In 1992, the atmosphere at GM was bleak. Sales were down, and Chevrolet was quickly losing its excitement and brand identity by utilizing the sharing of parts across multiple platforms in order to decrease cost.
As a result, the Corvette was on the chopping block and GM wanted the Corvette to die a slow death “without much fanfare”.
One man did not agree and literally put his job on the line to save the Corvette from extinction. That man was Jim Perkins, Chevrolet’s General Manager at the time.
Jim Perkins grew up in Waco, Texas and started his automotive career in 1960 working as a parts sorter at a Chevrolet warehouse. Jim was a hot-rodder and drag racer and wasn’t really into Corvettes at the time. He worked his way up the ladder and eventually became General Manager of Buick.
In 1984, he went to work at Toyota and oversaw the design, development and introduction of Lexus, Toyota’s first luxury brand. However, GM hadn’t forgotten him. Four years later, they lured him back and he succeeded Bob Burger, as Chevrolet’s General Manager.
In 1992, Joe Spielman who was the head of manufacturing, walked into Perkins’ office and told him that there was a rumor going around that the 1997 C5 Corvette development program was getting the axe and that the funds allocated to that program were needed to develop the H-platform – Chevrolet’s up and coming new full-size sedan.
In an interview with Motor Trend, Jim Perkins stated:
“Dave Hill had just become Corvette chief engineer, the next-gen car was on paper, and we were close to where we couldn’t pay our bills. So we looked at the Chevy marketing budget. We put about two and a half million dollars of marketing money into the program.”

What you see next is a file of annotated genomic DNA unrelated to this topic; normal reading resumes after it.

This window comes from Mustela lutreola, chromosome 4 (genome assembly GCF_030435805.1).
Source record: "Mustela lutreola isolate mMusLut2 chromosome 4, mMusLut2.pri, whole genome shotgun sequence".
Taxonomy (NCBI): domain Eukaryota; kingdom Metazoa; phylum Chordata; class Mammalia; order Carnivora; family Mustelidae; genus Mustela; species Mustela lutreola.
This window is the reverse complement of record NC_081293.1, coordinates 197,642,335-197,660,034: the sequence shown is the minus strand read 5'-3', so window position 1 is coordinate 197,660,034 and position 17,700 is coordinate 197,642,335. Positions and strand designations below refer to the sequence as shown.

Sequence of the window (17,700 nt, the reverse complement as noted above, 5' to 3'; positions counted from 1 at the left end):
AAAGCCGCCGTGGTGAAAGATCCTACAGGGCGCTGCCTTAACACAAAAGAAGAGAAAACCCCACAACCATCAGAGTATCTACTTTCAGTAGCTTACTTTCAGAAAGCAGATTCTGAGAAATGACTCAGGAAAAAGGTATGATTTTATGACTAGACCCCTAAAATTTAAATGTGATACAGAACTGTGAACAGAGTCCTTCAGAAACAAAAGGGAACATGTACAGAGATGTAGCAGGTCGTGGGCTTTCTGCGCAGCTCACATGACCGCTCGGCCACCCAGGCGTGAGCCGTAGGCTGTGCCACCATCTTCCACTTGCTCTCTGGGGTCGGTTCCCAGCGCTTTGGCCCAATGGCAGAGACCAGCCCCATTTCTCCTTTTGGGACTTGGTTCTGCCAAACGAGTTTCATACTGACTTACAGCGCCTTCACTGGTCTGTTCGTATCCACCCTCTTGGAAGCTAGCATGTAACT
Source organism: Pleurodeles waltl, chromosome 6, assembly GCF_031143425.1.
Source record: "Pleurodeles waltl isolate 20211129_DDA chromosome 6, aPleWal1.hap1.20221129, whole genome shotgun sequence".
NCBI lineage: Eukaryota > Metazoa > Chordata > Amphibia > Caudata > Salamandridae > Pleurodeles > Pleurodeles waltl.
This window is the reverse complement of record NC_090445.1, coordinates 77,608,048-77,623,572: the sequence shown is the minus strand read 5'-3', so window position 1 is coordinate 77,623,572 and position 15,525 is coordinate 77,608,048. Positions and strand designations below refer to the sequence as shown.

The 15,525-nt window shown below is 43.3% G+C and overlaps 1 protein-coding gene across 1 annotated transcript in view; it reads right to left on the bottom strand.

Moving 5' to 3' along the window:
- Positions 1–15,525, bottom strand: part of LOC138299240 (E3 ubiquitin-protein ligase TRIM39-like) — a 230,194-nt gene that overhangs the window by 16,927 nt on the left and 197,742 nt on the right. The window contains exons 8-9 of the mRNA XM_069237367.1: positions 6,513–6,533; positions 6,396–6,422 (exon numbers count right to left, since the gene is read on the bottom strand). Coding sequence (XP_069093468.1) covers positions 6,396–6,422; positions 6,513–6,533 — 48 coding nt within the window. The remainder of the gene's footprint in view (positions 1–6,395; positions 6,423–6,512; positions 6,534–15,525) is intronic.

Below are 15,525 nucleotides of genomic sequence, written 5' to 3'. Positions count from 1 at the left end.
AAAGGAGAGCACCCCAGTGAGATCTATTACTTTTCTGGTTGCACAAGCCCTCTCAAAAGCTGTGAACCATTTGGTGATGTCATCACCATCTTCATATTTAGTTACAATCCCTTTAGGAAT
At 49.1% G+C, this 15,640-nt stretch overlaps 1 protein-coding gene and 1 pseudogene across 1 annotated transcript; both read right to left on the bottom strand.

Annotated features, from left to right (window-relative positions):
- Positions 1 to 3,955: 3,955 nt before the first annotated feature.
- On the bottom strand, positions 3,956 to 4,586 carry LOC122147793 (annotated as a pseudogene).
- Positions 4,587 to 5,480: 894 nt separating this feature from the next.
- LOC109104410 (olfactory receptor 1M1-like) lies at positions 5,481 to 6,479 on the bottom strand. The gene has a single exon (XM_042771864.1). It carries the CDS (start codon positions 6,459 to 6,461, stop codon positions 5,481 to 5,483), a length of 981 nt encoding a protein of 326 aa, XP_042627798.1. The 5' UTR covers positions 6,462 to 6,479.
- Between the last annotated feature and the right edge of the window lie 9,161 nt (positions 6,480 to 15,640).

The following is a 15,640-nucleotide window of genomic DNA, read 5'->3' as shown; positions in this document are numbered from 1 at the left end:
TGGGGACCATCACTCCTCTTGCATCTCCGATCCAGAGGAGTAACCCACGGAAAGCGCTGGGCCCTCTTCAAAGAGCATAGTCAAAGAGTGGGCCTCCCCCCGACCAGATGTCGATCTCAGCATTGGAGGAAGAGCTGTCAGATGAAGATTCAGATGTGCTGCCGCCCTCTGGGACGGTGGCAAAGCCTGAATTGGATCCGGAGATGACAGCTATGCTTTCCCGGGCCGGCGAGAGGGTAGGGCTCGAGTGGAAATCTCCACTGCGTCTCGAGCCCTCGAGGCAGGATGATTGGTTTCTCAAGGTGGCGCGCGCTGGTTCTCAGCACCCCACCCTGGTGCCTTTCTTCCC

“We got into hydroformed rails and alloy suspension parts to lighten it up and put a lot of rigidity into it, and we were ready to put a body on it. We put on a raggedy old C4 body and were driving it at the Mesa, Arizona, Desert Proving Grounds, and everybody was pretty well blown away. For example, when you ran over the ripple strips with the old car, you got memory shake that would rattle your teeth. But the C5, even with that old C4 body on it, just settled down and burrrrp, ran over it. So we knew we had something.”
Perkins brought his case to continue the C5 Corvette program to the higher-up at Chevrolet-Pontiac-Canada (CPC) and had a point blank conversation with them explaining the brand importance of the Corvette and that if they didn’t see the importance of the Corvette platform, then maybe he shouldn’t be at Chevrolet.
CPC understood and agreed with where Perkins was coming from, but their main concern was where the funding was going to come from. Little did they know, Perkins had been reallocating funds from other GM accounts, such as marketing to secretly continue the development of the C5 program.
In an interview with Automotive News, Ralph Kramer, former head of Chevrolet Public Relations said, “It was Perkins who found the money to go ahead and get the prototypes built. If it wasn’t for that, that car was destined to be shelved. He had the opportunity to move some funds around and he did that surreptitiously, causing no end of anguish among the auditors.”
Two years into C5 Corvette production, Chevrolet was selling more than 30,000 C5 Corvettes and became one of the most successful programs at Chevrolet.
In 1996, at the age of 61, Perkins retired from GM and a year later became CEO of the Hendrick Automotive Group in Charlotte, North Carolina.
On Friday, December 28th, 2018, Jim Perkins quietly passed away in Charlotte, North Carolina, at the age of 83, earning him tributes from Corvette enthusiasts around the world.
Thank you Mr. Perkins for saving the Corvette and having the vision and passion when others were blind around you.
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